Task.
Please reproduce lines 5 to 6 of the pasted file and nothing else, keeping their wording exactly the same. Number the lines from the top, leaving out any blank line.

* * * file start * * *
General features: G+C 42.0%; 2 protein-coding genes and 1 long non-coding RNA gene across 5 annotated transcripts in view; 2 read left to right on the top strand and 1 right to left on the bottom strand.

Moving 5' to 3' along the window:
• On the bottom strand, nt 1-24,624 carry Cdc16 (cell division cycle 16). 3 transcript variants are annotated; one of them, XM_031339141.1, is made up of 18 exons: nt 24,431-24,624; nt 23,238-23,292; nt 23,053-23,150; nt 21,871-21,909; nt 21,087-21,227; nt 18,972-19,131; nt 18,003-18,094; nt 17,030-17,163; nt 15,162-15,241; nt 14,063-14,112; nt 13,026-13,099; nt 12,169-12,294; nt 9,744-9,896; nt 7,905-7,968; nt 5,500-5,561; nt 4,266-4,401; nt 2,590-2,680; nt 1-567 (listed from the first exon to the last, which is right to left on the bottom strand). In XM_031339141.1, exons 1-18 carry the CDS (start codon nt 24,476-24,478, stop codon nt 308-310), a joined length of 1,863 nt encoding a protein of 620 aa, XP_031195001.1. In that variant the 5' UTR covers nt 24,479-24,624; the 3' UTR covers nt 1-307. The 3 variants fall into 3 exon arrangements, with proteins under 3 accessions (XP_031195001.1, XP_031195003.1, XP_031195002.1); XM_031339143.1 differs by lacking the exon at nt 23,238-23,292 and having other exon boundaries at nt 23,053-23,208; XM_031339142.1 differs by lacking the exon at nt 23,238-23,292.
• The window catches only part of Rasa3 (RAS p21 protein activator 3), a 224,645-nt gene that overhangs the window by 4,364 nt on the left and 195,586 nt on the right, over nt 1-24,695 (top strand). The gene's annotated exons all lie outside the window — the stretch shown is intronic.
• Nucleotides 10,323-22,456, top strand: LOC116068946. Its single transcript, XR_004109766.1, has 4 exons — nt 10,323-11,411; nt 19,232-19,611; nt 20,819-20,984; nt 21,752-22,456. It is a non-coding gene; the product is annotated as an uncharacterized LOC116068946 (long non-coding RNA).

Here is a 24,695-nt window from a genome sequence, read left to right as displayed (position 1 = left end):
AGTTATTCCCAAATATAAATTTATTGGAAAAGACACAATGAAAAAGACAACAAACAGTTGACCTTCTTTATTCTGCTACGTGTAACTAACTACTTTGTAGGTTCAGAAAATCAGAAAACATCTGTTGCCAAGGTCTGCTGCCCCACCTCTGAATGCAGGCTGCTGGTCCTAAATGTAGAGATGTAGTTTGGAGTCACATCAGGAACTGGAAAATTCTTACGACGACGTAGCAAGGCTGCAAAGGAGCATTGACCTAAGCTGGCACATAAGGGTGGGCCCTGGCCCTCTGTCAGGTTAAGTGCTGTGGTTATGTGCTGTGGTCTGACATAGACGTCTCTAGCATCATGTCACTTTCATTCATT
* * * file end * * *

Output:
• Nucleotides 10,323-22,456, top strand: LOC116068946. Its single transcript, XR_004109766.1, has 4 exons — nt 10,323-11,411; nt 19,232-19,611; nt 20,819-20,984; nt 21,752-22,456. It is a non-coding gene; the product is annotated as an uncharacterized LOC116068946 (long non-coding RNA).

Here is a 24,695-nt window from a genome sequence, read left to right as displayed (position 1 = left end):